Anti-racism

Seeking asylum –  fleeing imperialism

No to deportations! Defend asylum seekers and migrant workers!

Asylum seekers and migrant workers are organising in defence of their right to remain in Britain. Fight Racism! Fight Imperialism! supports this fight back. We understand that racism against immigrants in Britain is directly linked to Britain’s imperialist wars and plunder around the world.

Aliens, settlers, refugees, immigrants and asylum seekers

The history of Britain is the history of migration – a continual process of people moving into and out of this country. Over the centuries Romans, Vikings, Normans, Irish people, Africans, Jews, Italians, Chinese and Indian people, among others, have settled here and have contributed to forming the Britain of today.  Since the 17th century, 17 million people have left Britain to settle elsewhere in the world. Today 2.3 million British people work in the European Union.

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RCG joins day of action against detention centres and deportations

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On 13 May, the RCG across Britain supported a day of action against the racist imprisonment and deportation of migrants. Supporters from London and Nottingham along with Focus E15 campaigners joined the demonstration organised by Movement for Justice outside Yarl's Wood Immigration Detention Centre in Bedford, where over 90% of the detainees are women. Meanwhile local demonstrations were organised by RCG branches in Manchester and Newcastle. The day of action against Britain's racist system of laws targeting refugees and other migrants also highlighted the fact that neither Jeremy Corbyn or any other Labour politician is fighting for their rights – promising hundreds of more border guards instead. We salute the women leading the fight on the inside of Britain's immigration prisons and call for building the anti-racist movement on the streets.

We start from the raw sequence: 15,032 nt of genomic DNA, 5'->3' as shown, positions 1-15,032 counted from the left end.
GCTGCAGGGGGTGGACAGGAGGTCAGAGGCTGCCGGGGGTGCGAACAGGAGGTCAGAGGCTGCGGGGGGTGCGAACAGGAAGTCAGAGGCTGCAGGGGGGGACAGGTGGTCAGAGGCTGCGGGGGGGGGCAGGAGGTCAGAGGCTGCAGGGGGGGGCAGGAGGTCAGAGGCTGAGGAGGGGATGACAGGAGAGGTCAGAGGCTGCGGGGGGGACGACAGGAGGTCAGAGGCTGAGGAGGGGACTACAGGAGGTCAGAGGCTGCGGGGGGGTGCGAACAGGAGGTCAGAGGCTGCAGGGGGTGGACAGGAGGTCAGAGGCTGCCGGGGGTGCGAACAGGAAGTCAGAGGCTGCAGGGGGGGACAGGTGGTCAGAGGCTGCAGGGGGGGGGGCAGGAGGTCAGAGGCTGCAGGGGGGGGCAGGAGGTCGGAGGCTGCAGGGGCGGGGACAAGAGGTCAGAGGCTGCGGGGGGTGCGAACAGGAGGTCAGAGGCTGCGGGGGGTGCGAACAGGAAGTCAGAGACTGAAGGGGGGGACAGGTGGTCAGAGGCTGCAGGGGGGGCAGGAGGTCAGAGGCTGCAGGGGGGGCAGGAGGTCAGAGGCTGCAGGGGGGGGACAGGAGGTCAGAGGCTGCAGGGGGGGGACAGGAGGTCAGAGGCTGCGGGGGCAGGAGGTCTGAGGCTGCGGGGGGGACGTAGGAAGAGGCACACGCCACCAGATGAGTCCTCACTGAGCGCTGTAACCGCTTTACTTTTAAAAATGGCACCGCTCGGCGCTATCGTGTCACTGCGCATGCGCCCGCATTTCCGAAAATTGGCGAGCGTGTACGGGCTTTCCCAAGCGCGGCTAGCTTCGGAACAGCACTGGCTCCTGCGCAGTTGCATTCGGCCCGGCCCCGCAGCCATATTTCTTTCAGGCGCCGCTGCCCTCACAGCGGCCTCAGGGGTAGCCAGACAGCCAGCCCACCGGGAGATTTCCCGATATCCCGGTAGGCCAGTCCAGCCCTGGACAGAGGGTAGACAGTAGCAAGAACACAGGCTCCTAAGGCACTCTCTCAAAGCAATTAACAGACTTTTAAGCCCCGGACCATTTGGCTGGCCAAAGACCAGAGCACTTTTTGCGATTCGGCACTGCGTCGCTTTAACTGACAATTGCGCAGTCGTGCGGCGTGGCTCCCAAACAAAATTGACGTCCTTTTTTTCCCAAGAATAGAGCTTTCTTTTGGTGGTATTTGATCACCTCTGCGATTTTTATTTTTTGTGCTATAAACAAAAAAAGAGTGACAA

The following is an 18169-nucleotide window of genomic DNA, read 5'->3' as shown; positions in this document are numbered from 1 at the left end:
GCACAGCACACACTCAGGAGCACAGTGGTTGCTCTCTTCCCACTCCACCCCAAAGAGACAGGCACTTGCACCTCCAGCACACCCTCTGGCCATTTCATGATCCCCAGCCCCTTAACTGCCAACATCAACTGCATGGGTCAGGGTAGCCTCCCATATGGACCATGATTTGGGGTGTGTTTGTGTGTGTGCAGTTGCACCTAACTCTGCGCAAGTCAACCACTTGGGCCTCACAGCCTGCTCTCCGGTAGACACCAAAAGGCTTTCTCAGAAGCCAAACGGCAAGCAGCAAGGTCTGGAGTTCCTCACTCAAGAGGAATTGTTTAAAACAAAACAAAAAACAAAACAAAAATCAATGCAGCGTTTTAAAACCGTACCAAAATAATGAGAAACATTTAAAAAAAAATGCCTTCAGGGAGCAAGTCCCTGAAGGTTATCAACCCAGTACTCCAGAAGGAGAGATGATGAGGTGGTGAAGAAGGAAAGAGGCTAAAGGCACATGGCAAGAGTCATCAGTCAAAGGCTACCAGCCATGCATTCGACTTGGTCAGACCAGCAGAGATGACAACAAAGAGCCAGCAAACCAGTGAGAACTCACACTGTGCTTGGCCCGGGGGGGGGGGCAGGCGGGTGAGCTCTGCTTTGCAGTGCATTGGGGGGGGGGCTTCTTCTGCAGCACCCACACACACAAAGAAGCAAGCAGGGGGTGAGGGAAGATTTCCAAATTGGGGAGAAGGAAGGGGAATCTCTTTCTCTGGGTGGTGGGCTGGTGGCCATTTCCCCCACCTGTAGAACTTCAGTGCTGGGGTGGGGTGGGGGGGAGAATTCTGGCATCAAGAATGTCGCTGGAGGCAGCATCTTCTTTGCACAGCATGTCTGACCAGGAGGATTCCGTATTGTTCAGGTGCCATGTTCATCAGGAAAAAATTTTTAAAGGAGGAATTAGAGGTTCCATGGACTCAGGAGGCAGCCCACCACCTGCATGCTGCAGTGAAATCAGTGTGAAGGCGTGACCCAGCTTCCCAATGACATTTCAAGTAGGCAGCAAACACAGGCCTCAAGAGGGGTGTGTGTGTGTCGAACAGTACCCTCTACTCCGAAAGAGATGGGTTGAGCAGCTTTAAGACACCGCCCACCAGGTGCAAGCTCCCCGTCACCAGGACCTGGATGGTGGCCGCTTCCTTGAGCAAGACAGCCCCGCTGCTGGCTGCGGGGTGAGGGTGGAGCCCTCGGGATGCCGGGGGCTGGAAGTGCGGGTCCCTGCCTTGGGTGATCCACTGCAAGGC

Over 500 people were present at the height of the Yarl's Wood demonstration with banners, placards and whistles and horns, shouting and chanting and waving so that the detainees could see us. The women prisoners waved and shouted out of slightly opened windows and some had flags and written messages. Moving speeches were made by former detainees who spoke of the inhumane conditions, the struggle that included hunger strikes to stop the detention of children, on violence and sexual harrassment. These speakers make it clear to the detainees that we will not give up the struggle on the outside and their words were very powerful. The organisers managed to let the crowd hear a detainee on the phone; she demanded her immediate freedom and expressed the horror of her incarceration. Movement for Justice speakers emphasised the racist environment whipped up by Brexit.

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